So you’re new to the restaurant biz. By now, you’ve probably learned that restaurant jobs entail several hours on your feet while constantly having to run around picking up empty dishes and clearing tables. Oh, and then you get to remain on your feet as you spend even more time washing them in the kitchen.

But hey, you still play a key role in the restaurant. While you may believe that it’s far from glamorous, these are just the humble beginnings on your journey to becoming an award-winning chef someday. And even if being a head chef is not your ultimate goal, you are building a work ethic that will last a lifetime and cultivating your ability to work with a team.

In the meantime, here’s some of our tips for new bussers.

Don’t wait till the end of the meal to clear all of the dishes

People eat a lot of food and order a lot of different dishes throughout their meals. So unless you want to see Mount Dish Monster begin to rise up on tables across the restaurant, work with the waitstaff to clear dishes throughout the meal. You’ll thank us later.

For example, clear appetizer plates and soup bowls from earlier in the meal to make room on the table for the entree plates. Just remember to always ask if the customer is done with their plate before you take it from them. Imagine the horror of a five-year-old kid looking over to discover that his plate of half-finished mac and cheese has suddenly vanished. Now you have a screaming kid in full tantrum mode in the middle of your restaurant. Way to go. Nobody wants to deal with that, so just ask.

Be invisible when removing dishes from tables

Since you don’t have an actual cloak of invisibility on you, you’re going to have to improvise here. The best bussers are quiet and nonchalant while removing dishes from tables and taking them back to the kitchen to be washed.

Only use your hands to clear a table while customers are there. This means that you shouldn’t be rolling out large trays, buckets, or dish racks while your customers are eating. Nothing says ambient and peaceful dining like dishes clanking together on a dirty tray with leftover pasta sauce seeping through it.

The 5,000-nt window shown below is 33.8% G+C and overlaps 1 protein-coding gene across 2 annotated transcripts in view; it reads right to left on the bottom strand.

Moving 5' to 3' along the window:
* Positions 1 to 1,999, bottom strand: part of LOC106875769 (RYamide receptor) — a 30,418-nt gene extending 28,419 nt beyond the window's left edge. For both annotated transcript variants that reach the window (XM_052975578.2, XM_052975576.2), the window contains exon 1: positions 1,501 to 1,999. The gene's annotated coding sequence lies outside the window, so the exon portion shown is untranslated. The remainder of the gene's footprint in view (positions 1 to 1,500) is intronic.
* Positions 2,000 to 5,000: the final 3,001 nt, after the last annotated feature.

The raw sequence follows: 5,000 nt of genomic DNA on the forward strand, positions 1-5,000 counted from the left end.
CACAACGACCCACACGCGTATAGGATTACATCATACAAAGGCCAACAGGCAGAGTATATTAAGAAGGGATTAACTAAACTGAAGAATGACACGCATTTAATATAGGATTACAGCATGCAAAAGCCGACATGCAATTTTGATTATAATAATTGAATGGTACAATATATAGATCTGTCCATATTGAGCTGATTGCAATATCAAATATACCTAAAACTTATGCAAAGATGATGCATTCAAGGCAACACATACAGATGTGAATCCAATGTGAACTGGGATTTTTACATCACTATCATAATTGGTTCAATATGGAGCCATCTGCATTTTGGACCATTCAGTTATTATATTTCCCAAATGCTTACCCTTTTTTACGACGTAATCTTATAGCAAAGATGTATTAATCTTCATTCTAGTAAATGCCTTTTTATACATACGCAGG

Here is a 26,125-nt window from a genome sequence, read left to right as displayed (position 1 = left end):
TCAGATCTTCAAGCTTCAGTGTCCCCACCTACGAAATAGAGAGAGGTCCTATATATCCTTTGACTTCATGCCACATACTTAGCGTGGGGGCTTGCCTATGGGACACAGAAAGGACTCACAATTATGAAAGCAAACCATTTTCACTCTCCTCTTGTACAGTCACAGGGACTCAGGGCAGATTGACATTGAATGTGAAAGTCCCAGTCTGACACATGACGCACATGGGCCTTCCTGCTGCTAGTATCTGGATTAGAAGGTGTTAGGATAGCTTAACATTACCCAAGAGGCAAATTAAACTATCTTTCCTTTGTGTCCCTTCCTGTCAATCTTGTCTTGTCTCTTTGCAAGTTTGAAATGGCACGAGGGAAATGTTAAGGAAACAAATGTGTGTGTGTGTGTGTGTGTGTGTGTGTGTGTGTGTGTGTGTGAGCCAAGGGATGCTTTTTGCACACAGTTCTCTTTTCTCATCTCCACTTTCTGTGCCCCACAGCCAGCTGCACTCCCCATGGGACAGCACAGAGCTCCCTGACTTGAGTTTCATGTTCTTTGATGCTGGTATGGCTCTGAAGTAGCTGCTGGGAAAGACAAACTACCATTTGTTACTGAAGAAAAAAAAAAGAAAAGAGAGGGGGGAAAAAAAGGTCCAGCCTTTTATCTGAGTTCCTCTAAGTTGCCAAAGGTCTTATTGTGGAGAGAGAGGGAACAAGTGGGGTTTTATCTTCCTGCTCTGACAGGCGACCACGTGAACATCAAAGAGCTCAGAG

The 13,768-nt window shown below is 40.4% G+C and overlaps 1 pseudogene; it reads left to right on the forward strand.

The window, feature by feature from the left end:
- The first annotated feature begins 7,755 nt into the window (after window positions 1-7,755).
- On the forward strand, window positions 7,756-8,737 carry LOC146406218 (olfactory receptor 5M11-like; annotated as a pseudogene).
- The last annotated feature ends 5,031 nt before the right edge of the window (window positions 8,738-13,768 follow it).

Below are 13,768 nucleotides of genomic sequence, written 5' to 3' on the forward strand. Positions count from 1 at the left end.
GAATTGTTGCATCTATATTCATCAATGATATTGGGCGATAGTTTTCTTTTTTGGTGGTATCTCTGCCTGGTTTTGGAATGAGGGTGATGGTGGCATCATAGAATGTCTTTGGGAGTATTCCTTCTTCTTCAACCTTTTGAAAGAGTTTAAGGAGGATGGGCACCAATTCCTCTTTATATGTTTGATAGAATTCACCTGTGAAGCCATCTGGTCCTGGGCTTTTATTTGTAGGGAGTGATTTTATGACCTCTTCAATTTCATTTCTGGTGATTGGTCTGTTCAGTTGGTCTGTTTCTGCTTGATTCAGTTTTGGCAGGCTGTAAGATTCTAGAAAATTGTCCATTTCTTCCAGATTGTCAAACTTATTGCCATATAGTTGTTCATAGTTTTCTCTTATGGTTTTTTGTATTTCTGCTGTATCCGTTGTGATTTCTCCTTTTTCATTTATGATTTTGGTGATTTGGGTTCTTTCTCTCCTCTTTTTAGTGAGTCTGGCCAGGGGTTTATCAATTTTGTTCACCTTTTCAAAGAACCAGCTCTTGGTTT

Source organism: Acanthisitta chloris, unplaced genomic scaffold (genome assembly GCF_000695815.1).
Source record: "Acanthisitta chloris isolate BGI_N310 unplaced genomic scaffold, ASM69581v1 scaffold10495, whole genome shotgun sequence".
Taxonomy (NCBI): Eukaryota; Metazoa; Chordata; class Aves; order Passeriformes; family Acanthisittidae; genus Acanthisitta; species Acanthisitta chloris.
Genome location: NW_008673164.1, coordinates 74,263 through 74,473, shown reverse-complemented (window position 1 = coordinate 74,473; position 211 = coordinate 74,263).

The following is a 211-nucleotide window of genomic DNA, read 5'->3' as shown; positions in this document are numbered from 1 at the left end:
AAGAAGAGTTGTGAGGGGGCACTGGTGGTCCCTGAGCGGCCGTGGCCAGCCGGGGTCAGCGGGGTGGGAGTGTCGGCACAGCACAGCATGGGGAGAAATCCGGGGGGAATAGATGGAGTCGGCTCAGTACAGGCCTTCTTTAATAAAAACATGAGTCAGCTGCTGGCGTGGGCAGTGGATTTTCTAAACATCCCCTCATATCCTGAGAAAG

Don’t forget about the unused tables

Obviously, it’s important to ensure that the tables being used by customers are cleaned prior to being used. When a customer is seated, they should find a clean table awaiting them. However, don’t ignore the other tables scattered around the restaurant that aren’t currently being used.

Imagine that you’re being seated at a restaurant. Your table is clean and set for you, but the table right next to yours is covered in used napkins, ketchup smears, and the other busser is asleep on the booth chair. That’s not exactly the look that your restaurant is trying to capture, and the customers notice this. Even if their table is clean, other nasty tables may give them the impression that this restaurant is dirty, so make sure that all tables are constantly being cleaned. Remember, you are part of a team.

Be helpful wherever you can, but recognize if you can’t

You’ve probably heard this before, but you should always go the extra mile. Not only is it the right thing to do, but it will also get you noticed by your superiors. Good bussers should learn as much as they can about the restaurant and its menu so that they can answer customer questions when they arise. Also, if you notice a small customer need such as a drink refill, you can help out with these simple tasks as well.

However, if a customer needs something or asks a question that you don’t know or don’t have the authority to complete, promptly find them a staff member who can help. Remember, these are still your humble beginnings, so it’s not time to go all executive chef right now. Help out where you can, get noticed, and start climbing up that food ladder!

Want to learn more about what SR Max® can do for you? Check us out at www.srmax.com